More than 200 surveillance cameras are spread throughout O’Fallon. They cover the city’s parks, public buildings and other high-traffic areas in town.
Those cameras can provide police with important evidence if a crime is committed within their view. As more private surveillance cameras crop up, most affixed to the outside of residences, police are hopeful O’Fallon residents will voluntarily register their outdoor surveillance cameras with the O’Fallon Police Department.
On Monday, the department launched its Private Video Surveillance Camera Registration Program, the first of its kind in the area. The idea is to give police another tool when it comes to fighting crime.
“We’re always looking for that partnership with the community because we can’t do everything on our own,” said Capt. Kirk Brueggeman. “Law enforcement is so much a community-police partnership, and that’s something we are always trying to push. This is another opportunity to reach out to our citizens and say, ‘Hey, we could use your help. If you’re willing to help us, we’re on board.’”
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Police would utilize the list of cameras to help them investigate incidents. If something happened in an area where a registered camera is located, police would contact the owner of the camera to see if they could have access to their footage.
“We are only interested in cameras on the outside of a house,” Brueggeman said. “If something happens inside your house, you’re going to let us know about that. This is more for the things that happen down the street or at the back of your subdivision where a car might have driven by and you might be able to get a description of a car that drove by from your camera system.”
The registration systems are being used by police departments throughout America. Brueggeman said O’Fallon got the idea after researching what some police departments in California are doing with similar programs. The closest Illinois community with a similar program is in Bloomington in central Illinois.
Cameras tend to keep people honest. A lot of people in the world are good people, and sometimes there are crimes of opportunity. If someone knows they might be being videotaped, it helps keep people honest and maybe prevents some of those crimes as well.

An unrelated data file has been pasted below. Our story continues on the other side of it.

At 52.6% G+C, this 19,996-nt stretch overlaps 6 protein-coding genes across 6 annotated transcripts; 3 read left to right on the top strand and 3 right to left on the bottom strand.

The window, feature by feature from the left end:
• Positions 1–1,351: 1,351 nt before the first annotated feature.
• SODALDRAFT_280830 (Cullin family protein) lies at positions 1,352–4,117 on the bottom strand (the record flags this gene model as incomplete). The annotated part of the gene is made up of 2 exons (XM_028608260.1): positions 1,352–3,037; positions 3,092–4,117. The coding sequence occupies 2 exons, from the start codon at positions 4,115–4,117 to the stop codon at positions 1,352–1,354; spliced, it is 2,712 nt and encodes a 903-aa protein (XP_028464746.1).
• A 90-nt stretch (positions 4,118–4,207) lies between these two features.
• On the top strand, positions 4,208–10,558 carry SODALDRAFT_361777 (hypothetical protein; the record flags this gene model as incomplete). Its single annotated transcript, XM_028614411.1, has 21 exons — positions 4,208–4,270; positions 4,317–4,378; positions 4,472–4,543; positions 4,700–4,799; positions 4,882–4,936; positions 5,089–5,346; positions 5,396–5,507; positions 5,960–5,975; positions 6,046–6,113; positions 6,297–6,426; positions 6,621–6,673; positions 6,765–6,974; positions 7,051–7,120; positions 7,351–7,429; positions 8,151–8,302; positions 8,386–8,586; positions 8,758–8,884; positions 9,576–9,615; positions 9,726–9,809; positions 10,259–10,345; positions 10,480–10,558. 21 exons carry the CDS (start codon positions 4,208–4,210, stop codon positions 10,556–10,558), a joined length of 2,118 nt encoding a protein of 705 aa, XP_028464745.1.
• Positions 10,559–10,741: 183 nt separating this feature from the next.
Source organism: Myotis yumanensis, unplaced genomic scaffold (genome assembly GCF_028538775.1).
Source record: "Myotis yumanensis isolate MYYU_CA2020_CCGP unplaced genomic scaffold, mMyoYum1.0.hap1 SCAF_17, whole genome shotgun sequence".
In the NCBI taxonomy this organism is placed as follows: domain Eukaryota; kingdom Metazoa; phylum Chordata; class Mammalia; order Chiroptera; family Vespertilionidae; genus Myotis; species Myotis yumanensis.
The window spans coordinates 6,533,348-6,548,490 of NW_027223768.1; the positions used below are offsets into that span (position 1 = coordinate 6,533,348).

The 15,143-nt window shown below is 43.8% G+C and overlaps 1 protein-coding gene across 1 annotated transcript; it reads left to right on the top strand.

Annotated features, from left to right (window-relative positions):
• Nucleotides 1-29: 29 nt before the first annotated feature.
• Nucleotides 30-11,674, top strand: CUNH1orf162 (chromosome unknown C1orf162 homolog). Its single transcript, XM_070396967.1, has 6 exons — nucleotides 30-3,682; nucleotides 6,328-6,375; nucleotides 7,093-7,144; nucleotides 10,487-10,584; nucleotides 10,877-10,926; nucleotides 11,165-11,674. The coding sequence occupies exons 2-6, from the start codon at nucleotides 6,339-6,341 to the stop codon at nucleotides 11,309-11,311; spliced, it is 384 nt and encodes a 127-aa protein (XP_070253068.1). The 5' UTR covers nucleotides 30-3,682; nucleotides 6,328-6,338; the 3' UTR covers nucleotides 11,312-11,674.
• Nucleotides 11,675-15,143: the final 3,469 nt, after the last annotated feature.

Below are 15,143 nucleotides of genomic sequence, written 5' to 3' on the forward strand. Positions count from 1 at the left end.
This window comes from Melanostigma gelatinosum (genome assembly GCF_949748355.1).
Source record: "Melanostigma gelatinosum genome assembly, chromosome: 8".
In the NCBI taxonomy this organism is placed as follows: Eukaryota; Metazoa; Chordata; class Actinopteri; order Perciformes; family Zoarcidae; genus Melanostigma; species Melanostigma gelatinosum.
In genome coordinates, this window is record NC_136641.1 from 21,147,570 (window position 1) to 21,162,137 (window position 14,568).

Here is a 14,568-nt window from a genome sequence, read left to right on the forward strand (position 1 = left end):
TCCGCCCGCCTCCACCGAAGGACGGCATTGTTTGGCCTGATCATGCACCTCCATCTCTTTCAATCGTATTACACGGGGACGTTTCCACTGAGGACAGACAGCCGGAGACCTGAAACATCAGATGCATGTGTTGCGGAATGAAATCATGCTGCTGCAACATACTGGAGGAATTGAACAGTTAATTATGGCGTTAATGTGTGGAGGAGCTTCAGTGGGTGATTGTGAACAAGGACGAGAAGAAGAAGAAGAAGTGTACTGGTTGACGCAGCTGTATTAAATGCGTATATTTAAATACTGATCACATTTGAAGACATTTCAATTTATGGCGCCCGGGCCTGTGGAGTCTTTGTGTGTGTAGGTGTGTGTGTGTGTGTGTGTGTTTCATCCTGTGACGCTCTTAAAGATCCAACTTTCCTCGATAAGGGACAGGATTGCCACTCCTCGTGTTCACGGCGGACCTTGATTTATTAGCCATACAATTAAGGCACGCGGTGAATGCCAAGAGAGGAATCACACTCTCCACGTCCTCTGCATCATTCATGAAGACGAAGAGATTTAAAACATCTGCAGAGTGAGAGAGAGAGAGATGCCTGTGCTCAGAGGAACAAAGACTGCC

O’Fallon Police Capt. Kirk Brueggeman
“We’ve seen an influx of privately-owned surveillance cameras,” Brueggeman said. “The prices have come down dramatically over the last few years. ... They are all over the place. Businesses have had them for a long time but now they are really coming into vogue with private residences.
“One of our sergeants suggested that we start to document where those private cameras were in case we have something in a neighborhood that we can make a contact. It’s nice for one officer to have a contact, but wouldn’t it be nice for all 40 of us to have that same contact and be able to call that person and ask them if they would mind if we checked their cameras?”
Since posting a registration form on its website Monday, the department had 10 people, a mix of businesses and residents, sign up to take part in the program in the first three days. Brueggeman said the department has no goal for how big the program might become.
“I’m not sure what kind of response we are going to get, but anything better than zero is more than we had before,” he said.
Residents can delete their registration at any time.
Brueggeman hopes that word of the registration program will help deter would-be criminals.
“Cameras tend to keep people honest,” he said. “A lot of people in the world are good people, and sometimes there are crimes of opportunity. If someone knows they might be being videotaped, it helps keep people honest and maybe prevents some of those crimes as well.”